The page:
Spring 2015

Document Type

Restricted Thesis

Degree Name

Bachelor of Arts


Art History

First Advisor

Katherine Hauser


Social and scholarly discourse on the AIDS epidemic consistently foregrounds the harrowing terror of bodily demise and ultimate mortality, eclipsing the disease’s less tangible agonies and rendering them peripheral in public imagination. A perfunctory reading of its depiction in the visual arts might evoke a similarly reductive conception; in images of person(s) with AIDS (PWA), their intimations of psychological distress often appear as symptoms of morbidity, as horrified responses to the emaciated, blemished body of the terminally seropositive. Corporeality and mortality continue to define the visual legacy of the twenty-year AIDS crisis, transcending its profound psychological dimensions in favor of those more concrete. Buried within this language of death, however, lies a latent iconography of disclosure that illuminates new complexities of the disease and its contagion, in particular the divisive issues of sexual and medical privacy. Transmitted predominantly in the U.S. through anal sex between men, AIDS implicated homosexuality in the most dangerous and contentious of ways, legibly signaling what was for many a reckless involvement in deviant carnal encounters. Gay identity therefore occupied a uniquely vulnerable position in the landscape of the AIDS crisis, as the disclosure of homosexuality would certainly connote sexual deviance and promiscuity, if not full-blown seropositivity. The preexisting stigma of homosexuality, already widely seen as a mark of utter perversion, now bore the equally repugnant stigma of venereal contamination, making it all the more risky to express an alignment with either “affliction.” The cultural conflation of these stigmatic identities—gay and seropositive—features prominently in the visual art of the 1980s and 1990s, which regularly depicts homosexuality and AIDS as existing within a mutual and often visibly terminal subject. The works examined in the present paper are no different in this regard, yet they deviate from the conventional fixation on death to foreground a different paradigm. Oscillating between thematic poles of hiddenness and transparency, they collectively illuminate a binate iconography of secrecy and overtness on par with the significance of illness and mortality; they challenge the prevailing public memory of the crisis by foregrounding disclosure, not death, as their paramount tenor, evocatively suggesting that its psychosocial burden might have, for many, transcended that of ultimate demise.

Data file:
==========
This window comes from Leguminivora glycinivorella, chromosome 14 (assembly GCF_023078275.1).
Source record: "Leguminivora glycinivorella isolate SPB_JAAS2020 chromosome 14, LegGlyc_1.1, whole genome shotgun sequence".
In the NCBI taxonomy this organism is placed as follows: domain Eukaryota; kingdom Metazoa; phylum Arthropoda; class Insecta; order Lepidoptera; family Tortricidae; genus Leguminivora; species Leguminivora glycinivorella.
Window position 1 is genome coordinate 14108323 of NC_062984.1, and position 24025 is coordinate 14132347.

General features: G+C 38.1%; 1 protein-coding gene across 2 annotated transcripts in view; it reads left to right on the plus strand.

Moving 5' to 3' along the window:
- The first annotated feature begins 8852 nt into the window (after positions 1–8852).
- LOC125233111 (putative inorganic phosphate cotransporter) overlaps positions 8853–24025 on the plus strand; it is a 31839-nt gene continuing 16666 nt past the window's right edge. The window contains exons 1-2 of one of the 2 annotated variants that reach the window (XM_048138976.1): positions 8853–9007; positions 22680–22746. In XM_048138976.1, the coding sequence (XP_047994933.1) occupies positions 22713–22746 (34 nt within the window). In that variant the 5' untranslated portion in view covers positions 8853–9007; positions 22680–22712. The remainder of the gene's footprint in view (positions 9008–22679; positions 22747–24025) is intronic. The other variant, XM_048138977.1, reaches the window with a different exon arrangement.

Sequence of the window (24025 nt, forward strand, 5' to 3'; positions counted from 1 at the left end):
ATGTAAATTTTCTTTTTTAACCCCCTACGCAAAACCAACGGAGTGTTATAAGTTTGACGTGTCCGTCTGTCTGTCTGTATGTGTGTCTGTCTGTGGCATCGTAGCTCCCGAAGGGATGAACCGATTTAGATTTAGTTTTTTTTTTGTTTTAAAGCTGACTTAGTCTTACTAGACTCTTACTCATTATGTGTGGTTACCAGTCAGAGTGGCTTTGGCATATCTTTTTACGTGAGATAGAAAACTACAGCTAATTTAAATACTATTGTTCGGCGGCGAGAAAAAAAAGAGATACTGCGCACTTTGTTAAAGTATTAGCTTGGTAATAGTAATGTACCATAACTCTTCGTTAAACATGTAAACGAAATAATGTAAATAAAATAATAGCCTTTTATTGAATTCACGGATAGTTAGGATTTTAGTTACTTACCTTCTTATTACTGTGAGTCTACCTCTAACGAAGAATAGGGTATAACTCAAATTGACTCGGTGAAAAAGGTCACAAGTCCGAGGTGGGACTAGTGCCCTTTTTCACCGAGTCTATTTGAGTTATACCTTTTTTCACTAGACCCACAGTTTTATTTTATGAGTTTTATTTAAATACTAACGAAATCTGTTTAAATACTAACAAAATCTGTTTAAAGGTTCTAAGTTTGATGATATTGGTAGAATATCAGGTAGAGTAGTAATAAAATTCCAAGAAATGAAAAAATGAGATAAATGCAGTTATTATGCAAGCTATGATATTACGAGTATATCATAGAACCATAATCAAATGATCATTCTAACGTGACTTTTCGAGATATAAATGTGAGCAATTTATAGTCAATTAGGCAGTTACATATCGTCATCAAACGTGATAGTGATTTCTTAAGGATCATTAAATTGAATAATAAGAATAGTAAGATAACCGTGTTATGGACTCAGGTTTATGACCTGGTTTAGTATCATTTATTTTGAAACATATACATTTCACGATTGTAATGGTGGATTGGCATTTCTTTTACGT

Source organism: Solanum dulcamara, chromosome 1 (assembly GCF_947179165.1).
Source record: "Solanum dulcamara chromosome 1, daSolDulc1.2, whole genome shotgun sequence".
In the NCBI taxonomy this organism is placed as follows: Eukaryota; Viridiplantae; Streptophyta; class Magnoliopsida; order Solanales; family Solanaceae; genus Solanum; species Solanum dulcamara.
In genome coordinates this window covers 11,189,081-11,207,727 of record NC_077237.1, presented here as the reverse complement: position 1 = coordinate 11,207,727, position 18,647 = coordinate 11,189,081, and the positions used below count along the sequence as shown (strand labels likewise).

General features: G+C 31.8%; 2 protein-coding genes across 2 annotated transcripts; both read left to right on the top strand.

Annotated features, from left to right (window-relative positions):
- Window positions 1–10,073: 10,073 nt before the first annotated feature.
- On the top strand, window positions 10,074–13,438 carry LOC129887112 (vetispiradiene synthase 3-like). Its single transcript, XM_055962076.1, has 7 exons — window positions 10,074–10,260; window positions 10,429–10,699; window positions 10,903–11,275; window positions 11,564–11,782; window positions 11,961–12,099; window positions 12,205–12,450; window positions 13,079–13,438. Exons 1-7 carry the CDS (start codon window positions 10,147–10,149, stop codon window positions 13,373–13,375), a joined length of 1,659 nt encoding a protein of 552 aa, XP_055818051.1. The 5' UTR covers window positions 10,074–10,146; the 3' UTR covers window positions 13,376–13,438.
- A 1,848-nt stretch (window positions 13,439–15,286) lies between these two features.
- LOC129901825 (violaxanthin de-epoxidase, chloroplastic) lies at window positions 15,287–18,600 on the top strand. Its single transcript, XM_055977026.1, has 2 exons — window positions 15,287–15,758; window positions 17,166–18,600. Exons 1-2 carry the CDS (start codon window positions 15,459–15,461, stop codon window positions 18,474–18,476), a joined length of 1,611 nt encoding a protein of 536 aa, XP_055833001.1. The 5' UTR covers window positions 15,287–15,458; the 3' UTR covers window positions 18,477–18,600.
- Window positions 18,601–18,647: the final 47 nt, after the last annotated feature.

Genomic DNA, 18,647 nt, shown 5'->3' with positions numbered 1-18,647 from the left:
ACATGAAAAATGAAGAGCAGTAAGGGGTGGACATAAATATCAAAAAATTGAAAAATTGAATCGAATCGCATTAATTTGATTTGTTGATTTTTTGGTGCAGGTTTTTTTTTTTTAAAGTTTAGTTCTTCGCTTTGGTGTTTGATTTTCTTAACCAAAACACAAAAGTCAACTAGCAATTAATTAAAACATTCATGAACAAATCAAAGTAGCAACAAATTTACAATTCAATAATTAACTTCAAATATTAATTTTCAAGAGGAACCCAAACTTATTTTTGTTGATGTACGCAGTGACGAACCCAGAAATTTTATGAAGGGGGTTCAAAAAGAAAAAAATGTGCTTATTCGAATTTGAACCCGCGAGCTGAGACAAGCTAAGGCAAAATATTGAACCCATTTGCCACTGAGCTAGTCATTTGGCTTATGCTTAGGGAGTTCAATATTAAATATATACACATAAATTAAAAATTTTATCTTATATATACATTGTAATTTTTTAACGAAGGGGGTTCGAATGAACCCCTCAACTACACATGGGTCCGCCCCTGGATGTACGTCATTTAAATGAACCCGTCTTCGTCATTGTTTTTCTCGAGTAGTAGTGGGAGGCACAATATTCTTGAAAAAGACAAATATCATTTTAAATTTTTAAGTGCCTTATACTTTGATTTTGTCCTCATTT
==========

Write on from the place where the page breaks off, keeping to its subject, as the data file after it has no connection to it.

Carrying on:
Note: Access to this thesis is restricted to Skidmore community.